Natural stone is being mined from more places than ever. Granite generally comes from Brazil, Italy, China and India, while a majority of marble is sourced from Turkey, China and Italy.

According to the U.S. Department of Commerce, the United States imported 908,934 tons of granite and 954,941 tons of marble in 2002. Last year, those numbers were 1,508,822 tons of granite and 959,647 tons of marble.

In addition, more and more stone fabricators and stone yards are going into business, and nearly all supply granite and marble for countertops.

Efficiency

New technologies make the process of adding stone countertops to a home a lot quicker, easier and less expensive for both the homeowner and fabricator.

Starting from the beginning stages of estimation, tools like Cloud Takeoff allow contractors to bid more work in less time and with greater accuracy. With Cloud Takeoff construction estimating software, suppliers can instantly measure surfaces and perform detailed blueprint takeoffs.

Likewise, new techniques in fabrication have helped dramatically reduce the time and cost of cutting and shaping stone. A trade that was once mastered by hand is now heavily reliant on automated machines. With new CNC technology, fabricators can control cutting and polishing machines with digital technology. Even shaping the most intricate designs has become fast and simple.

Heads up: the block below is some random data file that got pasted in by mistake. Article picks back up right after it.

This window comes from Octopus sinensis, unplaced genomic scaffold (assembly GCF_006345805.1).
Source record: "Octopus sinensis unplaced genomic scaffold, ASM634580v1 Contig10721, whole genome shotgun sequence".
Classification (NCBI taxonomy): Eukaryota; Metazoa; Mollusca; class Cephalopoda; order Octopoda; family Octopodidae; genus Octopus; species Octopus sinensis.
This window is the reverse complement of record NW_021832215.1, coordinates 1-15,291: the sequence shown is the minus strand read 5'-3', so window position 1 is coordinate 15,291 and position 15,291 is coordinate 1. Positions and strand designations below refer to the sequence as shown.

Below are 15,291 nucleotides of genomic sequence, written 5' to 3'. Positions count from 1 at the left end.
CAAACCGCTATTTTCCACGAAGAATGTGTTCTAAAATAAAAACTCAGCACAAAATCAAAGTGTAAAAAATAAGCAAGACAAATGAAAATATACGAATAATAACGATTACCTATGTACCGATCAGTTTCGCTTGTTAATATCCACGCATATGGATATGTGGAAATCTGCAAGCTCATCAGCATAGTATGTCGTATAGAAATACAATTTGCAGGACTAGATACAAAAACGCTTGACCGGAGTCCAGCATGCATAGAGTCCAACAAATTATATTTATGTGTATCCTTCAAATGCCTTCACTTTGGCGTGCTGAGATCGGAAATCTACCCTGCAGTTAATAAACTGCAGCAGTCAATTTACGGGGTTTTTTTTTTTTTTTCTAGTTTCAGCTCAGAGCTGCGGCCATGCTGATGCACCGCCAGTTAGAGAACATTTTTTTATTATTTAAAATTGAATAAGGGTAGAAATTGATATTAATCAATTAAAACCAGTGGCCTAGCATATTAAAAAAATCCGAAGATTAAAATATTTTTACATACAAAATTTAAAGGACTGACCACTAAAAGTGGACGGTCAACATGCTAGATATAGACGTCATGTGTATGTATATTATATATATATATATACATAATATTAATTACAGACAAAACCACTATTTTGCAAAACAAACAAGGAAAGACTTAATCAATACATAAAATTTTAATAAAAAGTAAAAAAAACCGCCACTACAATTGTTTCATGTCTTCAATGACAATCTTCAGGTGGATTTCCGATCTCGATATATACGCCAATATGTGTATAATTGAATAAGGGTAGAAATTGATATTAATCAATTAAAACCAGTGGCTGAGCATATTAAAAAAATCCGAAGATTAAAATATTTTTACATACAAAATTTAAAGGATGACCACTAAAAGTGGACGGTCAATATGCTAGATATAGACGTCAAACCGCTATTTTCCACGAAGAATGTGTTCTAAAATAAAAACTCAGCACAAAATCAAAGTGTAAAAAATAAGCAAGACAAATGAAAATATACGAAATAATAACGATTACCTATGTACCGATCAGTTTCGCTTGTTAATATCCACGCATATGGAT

Both estimating software and CNC technology have increased production, and have contributed significantly to the reduction of costs and increase in quality of finished products.

Affordability

The price of any material is determined by its demand and availability. The large supply of natural stone coupled with the new fabrication techniques have contributed to the affordability of the surface material.

For instance, when granite was first introduced into homes in the 1980s, there was a very limited selection and a large cost, about $70 per square foot or even more. Now, granite comes in a variety of colors and patterns and at a much more reasonable price, anywhere from $35 to $100 per square foot. Marble is priced similarly.

Cost of natural stone varies depending on the type of stone, level of difficulty to quarry and fabricating techniques.

So how will high-end homeowners distinguish their countertops from the mass market? New countertop materials, such as engineered stone, exotic granites and marbles, stainless steel, concrete and recycled glass will be the new symbols of luxury homes.